Nov 22, 2016 2:36:31 PM org.springframework.web.context.support.AnnotationConfigWebApplicationContext prepareRefresh
INFO: Refreshing Root WebApplicationContext: startup date [Tue Nov 22 14:36:31 EST 2016]; root of context hierarchy
Nov 22, 2016 2:36:31 PM org.springframework.web.context.support.AnnotationConfigWebApplicationContext loadBeanDefinitions
INFO: Successfully resolved class for [codesmell.config.Config]
Nov 22, 2016 2:36:31 PM org.springframework.beans.factory.annotation.AutowiredAnnotationBeanPostProcessor <init>
INFO: JSR-330 'javax.inject.Inject' annotation found and supported for autowiring
foo bar!

Nested Fluent Builders with Java 8

In the last post we looked at how to create an object using a fluent API in order to remove the code smell of a constructor with a long parameter list. We wrote the fluent methods directly onto the Invoice POJO, but we saw this broke the principle of Command Query Separation. In this post we will apply the Builder pattern, with the primary purpose of exploring how to make a nested fluent API using Java 8 lamdas. For more information on this pattern see Item 2 in the second edition of Effective Java by Josh Bloch.

We will start by removing the static factory methods from our Invoice class and replace them with a public static inner class, InvoiceBuilder. We will also need to add a static method (builder) that allows an instance of the InvoiceBuilder to be returned to any object that wants to create an Invoice. Finally, we will want to make sure that the constructor is private to force the use of the builder method to create an Invoice.

public class Invoice {
	...

	/**
	 * static factory method for builder
	 */
	public static InvoiceBuilder builder() {
		return new Invoice.InvoiceBuilder();
	}

	/**
	 * force use of builder()
	 */
	private Invoice() {
	}

	public static class InvoiceBuilder {
		// more to come
	}
}

As a static inner class we do not have access to non-static variables on the outer class. But if we manage an instance of the Invoice from inside our InvoiceBuilder we can take advantage of being an inner class and access the private instance variables through that instance. Continue reading “Nested Fluent Builders with Java 8”

Fluent Object Creation

When we are tasked with creating a POJO we will often fire up our favorite editor, add the attributes, and generate the accessor methods.

Here is an example of an Invoice class. For simplicity sake only a few of its many attributes will be shown.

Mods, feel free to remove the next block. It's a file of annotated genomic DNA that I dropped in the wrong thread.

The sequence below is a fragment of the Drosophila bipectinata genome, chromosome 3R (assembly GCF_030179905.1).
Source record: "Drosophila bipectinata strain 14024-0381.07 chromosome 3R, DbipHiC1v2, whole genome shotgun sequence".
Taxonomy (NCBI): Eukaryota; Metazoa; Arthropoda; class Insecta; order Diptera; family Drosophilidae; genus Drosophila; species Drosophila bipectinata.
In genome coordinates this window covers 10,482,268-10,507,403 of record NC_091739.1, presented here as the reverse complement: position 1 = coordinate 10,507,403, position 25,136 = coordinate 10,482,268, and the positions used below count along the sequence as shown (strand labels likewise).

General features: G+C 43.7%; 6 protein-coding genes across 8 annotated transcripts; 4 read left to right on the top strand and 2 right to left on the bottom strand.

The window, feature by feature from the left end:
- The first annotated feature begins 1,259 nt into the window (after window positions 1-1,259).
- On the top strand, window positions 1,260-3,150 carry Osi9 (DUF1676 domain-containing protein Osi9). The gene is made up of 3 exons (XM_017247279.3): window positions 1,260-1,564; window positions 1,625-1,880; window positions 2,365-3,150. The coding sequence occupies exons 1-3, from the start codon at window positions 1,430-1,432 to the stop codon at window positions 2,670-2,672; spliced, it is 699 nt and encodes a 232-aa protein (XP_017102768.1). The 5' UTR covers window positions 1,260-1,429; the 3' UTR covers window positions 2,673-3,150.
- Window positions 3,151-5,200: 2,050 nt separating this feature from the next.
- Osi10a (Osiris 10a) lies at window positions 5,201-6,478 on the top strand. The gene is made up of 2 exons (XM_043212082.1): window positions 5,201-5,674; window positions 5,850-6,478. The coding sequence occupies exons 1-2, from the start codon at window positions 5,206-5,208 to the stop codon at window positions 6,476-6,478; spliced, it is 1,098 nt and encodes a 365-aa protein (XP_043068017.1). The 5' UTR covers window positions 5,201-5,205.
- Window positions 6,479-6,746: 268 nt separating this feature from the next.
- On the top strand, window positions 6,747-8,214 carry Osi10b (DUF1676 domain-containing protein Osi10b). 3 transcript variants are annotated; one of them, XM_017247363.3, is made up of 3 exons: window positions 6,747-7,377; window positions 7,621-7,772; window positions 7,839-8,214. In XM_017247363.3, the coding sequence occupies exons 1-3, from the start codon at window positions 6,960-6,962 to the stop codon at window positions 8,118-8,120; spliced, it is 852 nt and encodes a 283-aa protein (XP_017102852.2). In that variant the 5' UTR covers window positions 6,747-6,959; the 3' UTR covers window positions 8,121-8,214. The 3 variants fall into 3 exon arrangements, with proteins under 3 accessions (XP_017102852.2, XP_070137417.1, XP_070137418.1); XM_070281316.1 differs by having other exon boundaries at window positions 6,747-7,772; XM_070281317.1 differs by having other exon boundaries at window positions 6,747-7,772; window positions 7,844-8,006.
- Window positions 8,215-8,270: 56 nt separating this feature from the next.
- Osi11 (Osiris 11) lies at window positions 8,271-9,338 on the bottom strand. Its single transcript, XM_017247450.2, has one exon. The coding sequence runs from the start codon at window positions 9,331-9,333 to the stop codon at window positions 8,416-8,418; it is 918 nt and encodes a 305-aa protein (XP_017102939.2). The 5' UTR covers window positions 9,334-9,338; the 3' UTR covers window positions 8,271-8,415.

public class Invoice {

	private InvoiceActor invoiceSupplier;
	private InvoiceActor invoiceDestination;
	private String supplierDocumentId;
	private Date documentDate;
	private String trailerNumber;
	private List<InvoiceItem> items;
	...

Given this code we would then create an instance of our Invoice and use our setters to populate the values of the attributes.

InvoiceActor supplier = new InvoiceActor();
supplier.setActorName("101");
supplier.setActorType(InvoiceActorType.DC);
...

List<InvoiceItem> list = new ArrayList<InvoiceItem>();
InvoiceItem itemOne = new InvoiceItem("TK421", 10, 8);
list.add(itemOne);
...

Invoice inv = new Invoice();
inv.setSupplierDocumentId("5150");
inv.setTrailerNumber("2112");
inv.setInvoiceSupplier(supplier);
inv.setInvoiceDestination(reciever);
inv.setItems(list);

When creating our POJO, we could add a constructor to our class that accepts the values for the various attributes so that they are initialized when the object is created. It allows us to create the object with less code than what we see above. It can also allow us to insure that our object was in a valid state at the point it is created (see Constructor Initialization for more details). And if we were going to make our Invoice class an immutable object we would need to get rid of the setters so we would typically turn to a constructor with parameters as an alternative to populate the attributes. Continue reading “Fluent Object Creation”

Not Just Coding Zombies

Listened to this talk by Martin Fowler, of Agile Manifesto fame. In this talk he suggests that “we as developers should not be just code monkeys bashing out code.” We developers, he suggests, need to consider the responsibility that we have for the software that is going to be written and used.

And I think that we have a certain responsibility to say: where are we going to apply our talents? Because in the end we are responsible for using our talents to, hopefully, make the world somewhat of a better place.

… we should say “is what we are doing useful?”

This reminded me of the Spiderman quote : with great power comes great responsibility. And having just read the graphic novel Marvel Zombies, led to capturing the main idea of the talk in this graphic.

codingzombies2

Continue reading “Not Just Coding Zombies”

The Agile life has been good to me so far

With apologies to Joe Walsh and all my coworkers through the years here is a little ballad about work in the IT field on this Labor Day. Read/sung to the tune “Life’s been good to me so far”.

I use open source, it has no price
I contribute back, it works so nice
Why does commercial get used at all
Costs so much bang my head ‘gainst the wall

They say I’m crazy but I have a good time
I’m just looking for bugs at the scene of the crime
Life’s been good to me so far

Our velocity was one-eighty-five
but our release plan took a nose dive
Now we limit wip, our flow is great
I check the board to find out our fate

There is a deadline, my boss he can’t wait
I’ll call my sweet wife, I’m working late
And I got me no office, cube farms have no walls
Like coding cattle sittin’ in stalls

Lucky I’m sane writing code like I do
I can’t keep up there’s always somethin’ new
Life’s been good to me so far

I write some software, it’s agile clean code
If there’s no bugs we’ll deploy on some nodes
My product owner has not a clue
We’ll bail ’em out like we always do

My mind goes hazy codin’ for all this time
I keep on writin’ pays the bills so that’s why
Life’s been good to me so far